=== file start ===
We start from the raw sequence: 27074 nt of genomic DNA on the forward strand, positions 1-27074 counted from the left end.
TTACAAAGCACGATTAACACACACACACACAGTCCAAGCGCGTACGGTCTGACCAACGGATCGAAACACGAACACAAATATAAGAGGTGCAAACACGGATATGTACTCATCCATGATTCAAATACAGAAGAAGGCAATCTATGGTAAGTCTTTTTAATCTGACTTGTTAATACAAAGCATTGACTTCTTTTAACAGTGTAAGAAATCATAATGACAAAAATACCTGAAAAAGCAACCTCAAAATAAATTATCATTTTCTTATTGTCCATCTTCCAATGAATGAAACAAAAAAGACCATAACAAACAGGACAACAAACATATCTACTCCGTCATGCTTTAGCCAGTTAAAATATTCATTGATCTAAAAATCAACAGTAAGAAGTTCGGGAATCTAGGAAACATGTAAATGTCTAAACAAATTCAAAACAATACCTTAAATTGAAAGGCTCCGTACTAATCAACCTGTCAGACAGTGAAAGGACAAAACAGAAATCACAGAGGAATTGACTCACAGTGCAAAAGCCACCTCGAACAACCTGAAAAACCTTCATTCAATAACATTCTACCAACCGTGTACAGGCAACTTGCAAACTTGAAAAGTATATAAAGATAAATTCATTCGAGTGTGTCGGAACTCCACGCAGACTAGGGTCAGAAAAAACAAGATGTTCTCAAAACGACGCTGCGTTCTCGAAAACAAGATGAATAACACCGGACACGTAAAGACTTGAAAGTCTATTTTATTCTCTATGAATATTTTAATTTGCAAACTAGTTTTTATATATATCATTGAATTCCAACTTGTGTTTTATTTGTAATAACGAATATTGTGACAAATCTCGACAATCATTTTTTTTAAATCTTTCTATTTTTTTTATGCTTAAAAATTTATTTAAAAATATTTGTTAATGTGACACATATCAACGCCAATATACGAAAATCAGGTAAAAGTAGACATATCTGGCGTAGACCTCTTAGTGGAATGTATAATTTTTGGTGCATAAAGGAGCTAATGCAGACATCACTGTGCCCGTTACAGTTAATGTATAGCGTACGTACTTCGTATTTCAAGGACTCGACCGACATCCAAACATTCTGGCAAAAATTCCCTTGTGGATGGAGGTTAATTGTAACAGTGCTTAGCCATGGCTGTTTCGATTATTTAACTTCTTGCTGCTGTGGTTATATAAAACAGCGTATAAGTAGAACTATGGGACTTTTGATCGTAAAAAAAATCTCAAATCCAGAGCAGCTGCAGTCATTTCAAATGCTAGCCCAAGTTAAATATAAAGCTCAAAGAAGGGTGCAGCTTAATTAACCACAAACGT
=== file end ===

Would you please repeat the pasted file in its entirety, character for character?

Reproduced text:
We start from the raw sequence: 27074 nt of genomic DNA on the forward strand, positions 1-27074 counted from the left end.
TTACAAAGCACGATTAACACACACACACACAGTCCAAGCGCGTACGGTCTGACCAACGGATCGAAACACGAACACAAATATAAGAGGTGCAAACACGGATATGTACTCATCCATGATTCAAATACAGAAGAAGGCAATCTATGGTAAGTCTTTTTAATCTGACTTGTTAATACAAAGCATTGACTTCTTTTAACAGTGTAAGAAATCATAATGACAAAAATACCTGAAAAAGCAACCTCAAAATAAATTATCATTTTCTTATTGTCCATCTTCCAATGAATGAAACAAAAAAGACCATAACAAACAGGACAACAAACATATCTACTCCGTCATGCTTTAGCCAGTTAAAATATTCATTGATCTAAAAATCAACAGTAAGAAGTTCGGGAATCTAGGAAACATGTAAATGTCTAAACAAATTCAAAACAATACCTTAAATTGAAAGGCTCCGTACTAATCAACCTGTCAGACAGTGAAAGGACAAAACAGAAATCACAGAGGAATTGACTCACAGTGCAAAAGCCACCTCGAACAACCTGAAAAACCTTCATTCAATAACATTCTACCAACCGTGTACAGGCAACTTGCAAACTTGAAAAGTATATAAAGATAAATTCATTCGAGTGTGTCGGAACTCCACGCAGACTAGGGTCAGAAAAAACAAGATGTTCTCAAAACGACGCTGCGTTCTCGAAAACAAGATGAATAACACCGGACACGTAAAGACTTGAAAGTCTATTTTATTCTCTATGAATATTTTAATTTGCAAACTAGTTTTTATATATATCATTGAATTCCAACTTGTGTTTTATTTGTAATAACGAATATTGTGACAAATCTCGACAATCATTTTTTTTAAATCTTTCTATTTTTTTTATGCTTAAAAATTTATTTAAAAATATTTGTTAATGTGACACATATCAACGCCAATATACGAAAATCAGGTAAAAGTAGACATATCTGGCGTAGACCTCTTAGTGGAATGTATAATTTTTGGTGCATAAAGGAGCTAATGCAGACATCACTGTGCCCGTTACAGTTAATGTATAGCGTACGTACTTCGTATTTCAAGGACTCGACCGACATCCAAACATTCTGGCAAAAATTCCCTTGTGGATGGAGGTTAATTGTAACAGTGCTTAGCCATGGCTGTTTCGATTATTTAACTTCTTGCTGCTGTGGTTATATAAAACAGCGTATAAGTAGAACTATGGGACTTTTGATCGTAAAAAAAATCTCAAATCCAGAGCAGCTGCAGTCATTTCAAATGCTAGCCCAAGTTAAATATAAAGCTCAAAGAAGGGTGCAGCTTAATTAACCACAAACGT